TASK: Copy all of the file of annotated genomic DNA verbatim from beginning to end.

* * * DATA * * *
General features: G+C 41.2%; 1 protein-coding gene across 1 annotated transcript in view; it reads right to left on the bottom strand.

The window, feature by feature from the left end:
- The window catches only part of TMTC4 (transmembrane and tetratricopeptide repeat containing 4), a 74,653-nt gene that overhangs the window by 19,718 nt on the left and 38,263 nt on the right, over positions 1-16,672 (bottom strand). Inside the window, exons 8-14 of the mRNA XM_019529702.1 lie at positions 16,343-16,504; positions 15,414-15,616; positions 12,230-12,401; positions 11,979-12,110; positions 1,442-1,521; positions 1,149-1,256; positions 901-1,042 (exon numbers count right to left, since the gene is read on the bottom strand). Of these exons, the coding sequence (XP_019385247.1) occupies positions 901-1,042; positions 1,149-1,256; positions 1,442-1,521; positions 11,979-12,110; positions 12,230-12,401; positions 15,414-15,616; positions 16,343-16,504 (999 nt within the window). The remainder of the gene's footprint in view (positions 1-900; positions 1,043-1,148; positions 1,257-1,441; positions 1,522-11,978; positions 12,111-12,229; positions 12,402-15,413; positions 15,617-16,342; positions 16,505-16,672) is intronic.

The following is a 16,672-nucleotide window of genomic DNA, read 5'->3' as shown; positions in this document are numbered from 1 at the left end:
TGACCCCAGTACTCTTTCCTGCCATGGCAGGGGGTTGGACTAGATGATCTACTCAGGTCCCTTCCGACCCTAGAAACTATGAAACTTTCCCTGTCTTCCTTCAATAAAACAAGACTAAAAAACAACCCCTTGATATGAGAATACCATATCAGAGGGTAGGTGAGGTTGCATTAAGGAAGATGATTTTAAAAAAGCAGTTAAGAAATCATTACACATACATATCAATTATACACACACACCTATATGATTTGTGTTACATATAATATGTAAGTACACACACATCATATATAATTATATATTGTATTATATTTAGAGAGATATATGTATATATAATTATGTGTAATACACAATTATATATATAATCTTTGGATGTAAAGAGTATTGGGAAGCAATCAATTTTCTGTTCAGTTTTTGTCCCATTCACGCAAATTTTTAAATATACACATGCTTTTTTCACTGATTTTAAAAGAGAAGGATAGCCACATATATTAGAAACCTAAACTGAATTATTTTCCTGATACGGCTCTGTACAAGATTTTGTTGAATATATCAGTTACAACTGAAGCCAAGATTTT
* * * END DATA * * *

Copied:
General features: G+C 41.2%; 1 protein-coding gene across 1 annotated transcript in view; it reads right to left on the bottom strand.

The window, feature by feature from the left end:
- The window catches only part of TMTC4 (transmembrane and tetratricopeptide repeat containing 4), a 74,653-nt gene that overhangs the window by 19,718 nt on the left and 38,263 nt on the right, over positions 1-16,672 (bottom strand). Inside the window, exons 8-14 of the mRNA XM_019529702.1 lie at positions 16,343-16,504; positions 15,414-15,616; positions 12,230-12,401; positions 11,979-12,110; positions 1,442-1,521; positions 1,149-1,256; positions 901-1,042 (exon numbers count right to left, since the gene is read on the bottom strand). Of these exons, the coding sequence (XP_019385247.1) occupies positions 901-1,042; positions 1,149-1,256; positions 1,442-1,521; positions 11,979-12,110; positions 12,230-12,401; positions 15,414-15,616; positions 16,343-16,504 (999 nt within the window). The remainder of the gene's footprint in view (positions 1-900; positions 1,043-1,148; positions 1,257-1,441; positions 1,522-11,978; positions 12,111-12,229; positions 12,402-15,413; positions 15,617-16,342; positions 16,505-16,672) is intronic.

The following is a 16,672-nucleotide window of genomic DNA, read 5'->3' as shown; positions in this document are numbered from 1 at the left end:
TGACCCCAGTACTCTTTCCTGCCATGGCAGGGGGTTGGACTAGATGATCTACTCAGGTCCCTTCCGACCCTAGAAACTATGAAACTTTCCCTGTCTTCCTTCAATAAAACAAGACTAAAAAACAACCCCTTGATATGAGAATACCATATCAGAGGGTAGGTGAGGTTGCATTAAGGAAGATGATTTTAAAAAAGCAGTTAAGAAATCATTACACATACATATCAATTATACACACACACCTATATGATTTGTGTTACATATAATATGTAAGTACACACACATCATATATAATTATATATTGTATTATATTTAGAGAGATATATGTATATATAATTATGTGTAATACACAATTATATATATAATCTTTGGATGTAAAGAGTATTGGGAAGCAATCAATTTTCTGTTCAGTTTTTGTCCCATTCACGCAAATTTTTAAATATACACATGCTTTTTTCACTGATTTTAAAAGAGAAGGATAGCCACATATATTAGAAACCTAAACTGAATTATTTTCCTGATACGGCTCTGTACAAGATTTTGTTGAATATATCAGTTACAACTGAAGCCAAGATTTT